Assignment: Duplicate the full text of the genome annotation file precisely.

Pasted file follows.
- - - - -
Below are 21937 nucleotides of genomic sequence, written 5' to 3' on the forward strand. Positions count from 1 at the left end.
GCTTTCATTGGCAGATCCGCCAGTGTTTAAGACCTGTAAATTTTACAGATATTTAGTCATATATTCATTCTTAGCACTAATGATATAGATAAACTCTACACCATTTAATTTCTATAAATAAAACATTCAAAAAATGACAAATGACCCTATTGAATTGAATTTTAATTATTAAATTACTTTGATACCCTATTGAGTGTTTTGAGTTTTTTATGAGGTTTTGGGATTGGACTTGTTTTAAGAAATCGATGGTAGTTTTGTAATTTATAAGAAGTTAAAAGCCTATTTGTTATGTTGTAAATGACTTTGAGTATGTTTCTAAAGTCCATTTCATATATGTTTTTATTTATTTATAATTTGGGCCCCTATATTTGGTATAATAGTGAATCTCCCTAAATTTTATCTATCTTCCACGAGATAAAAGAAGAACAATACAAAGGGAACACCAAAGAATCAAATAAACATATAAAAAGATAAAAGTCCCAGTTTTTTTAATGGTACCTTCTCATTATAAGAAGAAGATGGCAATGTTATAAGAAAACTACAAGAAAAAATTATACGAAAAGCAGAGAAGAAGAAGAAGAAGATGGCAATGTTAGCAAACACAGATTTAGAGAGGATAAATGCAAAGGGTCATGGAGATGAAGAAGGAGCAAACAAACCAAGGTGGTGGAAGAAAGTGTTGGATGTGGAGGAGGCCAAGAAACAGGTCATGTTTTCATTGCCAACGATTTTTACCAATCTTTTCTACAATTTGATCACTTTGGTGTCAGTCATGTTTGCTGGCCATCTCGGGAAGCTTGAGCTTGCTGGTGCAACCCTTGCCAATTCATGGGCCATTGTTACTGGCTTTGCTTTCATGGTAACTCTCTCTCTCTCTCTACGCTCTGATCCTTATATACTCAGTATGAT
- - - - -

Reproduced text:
Below are 21937 nucleotides of genomic sequence, written 5' to 3' on the forward strand. Positions count from 1 at the left end.
GCTTTCATTGGCAGATCCGCCAGTGTTTAAGACCTGTAAATTTTACAGATATTTAGTCATATATTCATTCTTAGCACTAATGATATAGATAAACTCTACACCATTTAATTTCTATAAATAAAACATTCAAAAAATGACAAATGACCCTATTGAATTGAATTTTAATTATTAAATTACTTTGATACCCTATTGAGTGTTTTGAGTTTTTTATGAGGTTTTGGGATTGGACTTGTTTTAAGAAATCGATGGTAGTTTTGTAATTTATAAGAAGTTAAAAGCCTATTTGTTATGTTGTAAATGACTTTGAGTATGTTTCTAAAGTCCATTTCATATATGTTTTTATTTATTTATAATTTGGGCCCCTATATTTGGTATAATAGTGAATCTCCCTAAATTTTATCTATCTTCCACGAGATAAAAGAAGAACAATACAAAGGGAACACCAAAGAATCAAATAAACATATAAAAAGATAAAAGTCCCAGTTTTTTTAATGGTACCTTCTCATTATAAGAAGAAGATGGCAATGTTATAAGAAAACTACAAGAAAAAATTATACGAAAAGCAGAGAAGAAGAAGAAGAAGATGGCAATGTTAGCAAACACAGATTTAGAGAGGATAAATGCAAAGGGTCATGGAGATGAAGAAGGAGCAAACAAACCAAGGTGGTGGAAGAAAGTGTTGGATGTGGAGGAGGCCAAGAAACAGGTCATGTTTTCATTGCCAACGATTTTTACCAATCTTTTCTACAATTTGATCACTTTGGTGTCAGTCATGTTTGCTGGCCATCTCGGGAAGCTTGAGCTTGCTGGTGCAACCCTTGCCAATTCATGGGCCATTGTTACTGGCTTTGCTTTCATGGTAACTCTCTCTCTCTCTCTACGCTCTGATCCTTATATACTCAGTATGAT